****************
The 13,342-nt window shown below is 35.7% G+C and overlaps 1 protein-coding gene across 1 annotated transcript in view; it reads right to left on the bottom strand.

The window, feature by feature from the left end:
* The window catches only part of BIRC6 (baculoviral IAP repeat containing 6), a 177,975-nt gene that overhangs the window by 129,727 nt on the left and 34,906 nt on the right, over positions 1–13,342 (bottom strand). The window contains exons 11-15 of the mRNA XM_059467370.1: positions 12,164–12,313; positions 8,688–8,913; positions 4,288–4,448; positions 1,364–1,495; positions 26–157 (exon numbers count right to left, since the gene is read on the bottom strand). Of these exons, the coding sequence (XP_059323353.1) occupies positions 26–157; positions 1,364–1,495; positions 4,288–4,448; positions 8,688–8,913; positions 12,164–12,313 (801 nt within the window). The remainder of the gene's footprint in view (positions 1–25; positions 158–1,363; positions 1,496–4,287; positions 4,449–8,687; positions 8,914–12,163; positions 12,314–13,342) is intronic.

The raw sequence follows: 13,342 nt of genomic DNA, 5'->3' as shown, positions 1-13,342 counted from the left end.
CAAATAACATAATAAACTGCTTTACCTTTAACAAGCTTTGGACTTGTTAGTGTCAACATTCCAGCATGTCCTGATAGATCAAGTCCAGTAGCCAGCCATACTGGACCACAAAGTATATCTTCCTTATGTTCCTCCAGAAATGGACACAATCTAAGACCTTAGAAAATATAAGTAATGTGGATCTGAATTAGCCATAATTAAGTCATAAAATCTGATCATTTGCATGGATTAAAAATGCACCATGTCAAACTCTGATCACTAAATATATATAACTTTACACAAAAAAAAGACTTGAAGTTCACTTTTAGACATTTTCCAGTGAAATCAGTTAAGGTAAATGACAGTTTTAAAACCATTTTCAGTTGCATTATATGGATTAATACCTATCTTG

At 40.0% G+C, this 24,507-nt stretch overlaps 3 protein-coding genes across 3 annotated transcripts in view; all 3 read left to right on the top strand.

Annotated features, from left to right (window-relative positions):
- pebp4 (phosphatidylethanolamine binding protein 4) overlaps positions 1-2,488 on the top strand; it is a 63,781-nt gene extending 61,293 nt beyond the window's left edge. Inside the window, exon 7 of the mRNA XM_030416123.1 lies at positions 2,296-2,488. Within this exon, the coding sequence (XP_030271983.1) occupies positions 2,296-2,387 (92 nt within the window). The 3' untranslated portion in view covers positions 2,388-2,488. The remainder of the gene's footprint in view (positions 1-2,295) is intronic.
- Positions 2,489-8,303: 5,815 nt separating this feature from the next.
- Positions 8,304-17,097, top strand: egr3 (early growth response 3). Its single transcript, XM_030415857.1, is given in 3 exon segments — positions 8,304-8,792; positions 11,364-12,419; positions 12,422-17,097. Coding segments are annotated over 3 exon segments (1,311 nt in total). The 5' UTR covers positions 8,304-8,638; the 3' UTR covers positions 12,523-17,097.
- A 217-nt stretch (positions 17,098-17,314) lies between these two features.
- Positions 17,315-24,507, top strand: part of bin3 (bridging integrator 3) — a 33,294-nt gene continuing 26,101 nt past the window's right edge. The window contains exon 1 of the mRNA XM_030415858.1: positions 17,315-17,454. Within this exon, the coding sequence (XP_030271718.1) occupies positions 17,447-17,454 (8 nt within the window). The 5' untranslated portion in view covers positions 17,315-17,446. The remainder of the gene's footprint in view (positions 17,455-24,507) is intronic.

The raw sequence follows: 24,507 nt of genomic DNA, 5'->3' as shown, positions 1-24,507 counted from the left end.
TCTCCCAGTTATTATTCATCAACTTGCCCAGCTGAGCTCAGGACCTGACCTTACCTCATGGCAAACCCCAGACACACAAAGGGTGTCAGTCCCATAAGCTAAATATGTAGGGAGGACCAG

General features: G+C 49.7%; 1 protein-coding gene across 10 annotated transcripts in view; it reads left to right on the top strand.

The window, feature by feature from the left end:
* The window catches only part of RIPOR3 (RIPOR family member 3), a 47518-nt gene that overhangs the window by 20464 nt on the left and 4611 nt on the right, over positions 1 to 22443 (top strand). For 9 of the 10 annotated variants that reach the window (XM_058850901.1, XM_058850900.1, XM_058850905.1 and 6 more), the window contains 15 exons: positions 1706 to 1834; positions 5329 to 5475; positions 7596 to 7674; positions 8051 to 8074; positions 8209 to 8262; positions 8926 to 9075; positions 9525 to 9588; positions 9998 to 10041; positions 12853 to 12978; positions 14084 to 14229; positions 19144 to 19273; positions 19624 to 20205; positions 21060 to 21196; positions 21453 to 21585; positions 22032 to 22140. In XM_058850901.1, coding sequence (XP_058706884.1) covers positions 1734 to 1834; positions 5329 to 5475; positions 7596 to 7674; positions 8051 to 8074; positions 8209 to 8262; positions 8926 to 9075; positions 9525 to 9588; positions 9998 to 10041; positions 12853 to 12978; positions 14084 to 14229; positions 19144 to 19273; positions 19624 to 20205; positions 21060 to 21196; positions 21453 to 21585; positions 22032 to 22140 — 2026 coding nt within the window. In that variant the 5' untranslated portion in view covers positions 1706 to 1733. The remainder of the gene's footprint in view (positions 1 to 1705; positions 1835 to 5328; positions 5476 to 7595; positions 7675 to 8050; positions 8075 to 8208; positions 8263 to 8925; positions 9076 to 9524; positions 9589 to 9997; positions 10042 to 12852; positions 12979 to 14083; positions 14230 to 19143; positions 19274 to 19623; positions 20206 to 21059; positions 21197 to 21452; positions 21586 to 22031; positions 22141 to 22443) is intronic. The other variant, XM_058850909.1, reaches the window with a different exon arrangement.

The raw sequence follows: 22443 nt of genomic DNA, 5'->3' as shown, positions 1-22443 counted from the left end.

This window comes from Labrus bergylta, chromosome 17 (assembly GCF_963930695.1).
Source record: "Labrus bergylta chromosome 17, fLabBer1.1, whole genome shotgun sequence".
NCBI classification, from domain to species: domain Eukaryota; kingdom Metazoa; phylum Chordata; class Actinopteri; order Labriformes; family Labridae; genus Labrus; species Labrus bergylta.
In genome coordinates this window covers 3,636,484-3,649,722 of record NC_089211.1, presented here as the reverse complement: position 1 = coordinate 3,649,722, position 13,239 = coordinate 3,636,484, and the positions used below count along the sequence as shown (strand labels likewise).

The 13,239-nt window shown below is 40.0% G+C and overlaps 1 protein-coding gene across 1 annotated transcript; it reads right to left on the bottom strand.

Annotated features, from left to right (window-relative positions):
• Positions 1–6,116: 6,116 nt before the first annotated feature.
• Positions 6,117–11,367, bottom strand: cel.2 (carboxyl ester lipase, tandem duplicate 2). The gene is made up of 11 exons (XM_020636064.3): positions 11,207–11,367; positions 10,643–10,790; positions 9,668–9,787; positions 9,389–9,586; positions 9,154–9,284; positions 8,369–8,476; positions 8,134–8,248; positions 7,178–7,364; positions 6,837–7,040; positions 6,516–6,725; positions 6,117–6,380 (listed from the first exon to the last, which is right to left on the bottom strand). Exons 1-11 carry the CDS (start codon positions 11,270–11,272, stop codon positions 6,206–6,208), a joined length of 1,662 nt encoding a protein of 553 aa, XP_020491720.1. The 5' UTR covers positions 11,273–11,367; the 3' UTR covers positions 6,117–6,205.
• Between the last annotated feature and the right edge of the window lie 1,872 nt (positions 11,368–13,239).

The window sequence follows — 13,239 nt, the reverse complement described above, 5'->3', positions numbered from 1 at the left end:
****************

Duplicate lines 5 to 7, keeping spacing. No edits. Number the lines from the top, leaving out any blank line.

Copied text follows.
CAAATAACATAATAAACTGCTTTACCTTTAACAAGCTTTGGACTTGTTAGTGTCAACATTCCAGCATGTCCTGATAGATCAAGTCCAGTAGCCAGCCATACTGGACCACAAAGTATATCTTCCTTATGTTCCTCCAGAAATGGACACAATCTAAGACCTTAGAAAATATAAGTAATGTGGATCTGAATTAGCCATAATTAAGTCATAAAATCTGATCATTTGCATGGATTAAAAATGCACCATGTCAAACTCTGATCACTAAATATATATAACTTTACACAAAAAAAAGACTTGAAGTTCACTTTTAGACATTTTCCAGTGAAATCAGTTAAGGTAAATGACAGTTTTAAAACCATTTTCAGTTGCATTATATGGATTAATACCTATCTTG

At 40.0% G+C, this 24,507-nt stretch overlaps 3 protein-coding genes across 3 annotated transcripts in view; all 3 read left to right on the top strand.

Annotated features, from left to right (window-relative positions):